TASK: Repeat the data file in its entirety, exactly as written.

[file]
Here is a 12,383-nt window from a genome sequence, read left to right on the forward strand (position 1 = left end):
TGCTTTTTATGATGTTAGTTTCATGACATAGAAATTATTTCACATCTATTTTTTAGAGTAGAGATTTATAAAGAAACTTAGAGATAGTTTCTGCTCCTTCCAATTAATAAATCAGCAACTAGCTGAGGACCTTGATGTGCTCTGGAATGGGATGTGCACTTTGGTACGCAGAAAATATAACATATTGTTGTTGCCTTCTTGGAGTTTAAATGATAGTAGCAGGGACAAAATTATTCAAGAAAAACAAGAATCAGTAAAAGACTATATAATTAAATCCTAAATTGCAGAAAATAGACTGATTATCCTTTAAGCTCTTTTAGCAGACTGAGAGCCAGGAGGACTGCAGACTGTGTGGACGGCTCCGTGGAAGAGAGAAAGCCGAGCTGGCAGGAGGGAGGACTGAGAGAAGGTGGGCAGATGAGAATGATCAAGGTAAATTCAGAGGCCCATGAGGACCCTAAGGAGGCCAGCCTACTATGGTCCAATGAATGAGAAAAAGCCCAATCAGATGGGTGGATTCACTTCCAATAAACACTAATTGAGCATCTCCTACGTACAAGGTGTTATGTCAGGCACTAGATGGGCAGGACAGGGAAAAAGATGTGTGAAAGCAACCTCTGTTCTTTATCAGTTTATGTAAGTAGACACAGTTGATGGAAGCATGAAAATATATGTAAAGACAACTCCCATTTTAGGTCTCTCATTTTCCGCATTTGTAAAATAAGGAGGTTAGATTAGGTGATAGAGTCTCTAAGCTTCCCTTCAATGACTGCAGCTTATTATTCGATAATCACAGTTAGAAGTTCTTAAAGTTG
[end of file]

Here is a 12,383-nt window from a genome sequence, read left to right on the forward strand (position 1 = left end):
TGCTTTTTATGATGTTAGTTTCATGACATAGAAATTATTTCACATCTATTTTTTAGAGTAGAGATTTATAAAGAAACTTAGAGATAGTTTCTGCTCCTTCCAATTAATAAATCAGCAACTAGCTGAGGACCTTGATGTGCTCTGGAATGGGATGTGCACTTTGGTACGCAGAAAATATAACATATTGTTGTTGCCTTCTTGGAGTTTAAATGATAGTAGCAGGGACAAAATTATTCAAGAAAAACAAGAATCAGTAAAAGACTATATAATTAAATCCTAAATTGCAGAAAATAGACTGATTATCCTTTAAGCTCTTTTAGCAGACTGAGAGCCAGGAGGACTGCAGACTGTGTGGACGGCTCCGTGGAAGAGAGAAAGCCGAGCTGGCAGGAGGGAGGACTGAGAGAAGGTGGGCAGATGAGAATGATCAAGGTAAATTCAGAGGCCCATGAGGACCCTAAGGAGGCCAGCCTACTATGGTCCAATGAATGAGAAAAAGCCCAATCAGATGGGTGGATTCACTTCCAATAAACACTAATTGAGCATCTCCTACGTACAAGGTGTTATGTCAGGCACTAGATGGGCAGGACAGGGAAAAAGATGTGTGAAAGCAACCTCTGTTCTTTATCAGTTTATGTAAGTAGACACAGTTGATGGAAGCATGAAAATATATGTAAAGACAACTCCCATTTTAGGTCTCTCATTTTCCGCATTTGTAAAATAAGGAGGTTAGATTAGGTGATAGAGTCTCTAAGCTTCCCTTCAATGACTGCAGCTTATTATTCGATAATCACAGTTAGAAGTTCTTAAAGTTG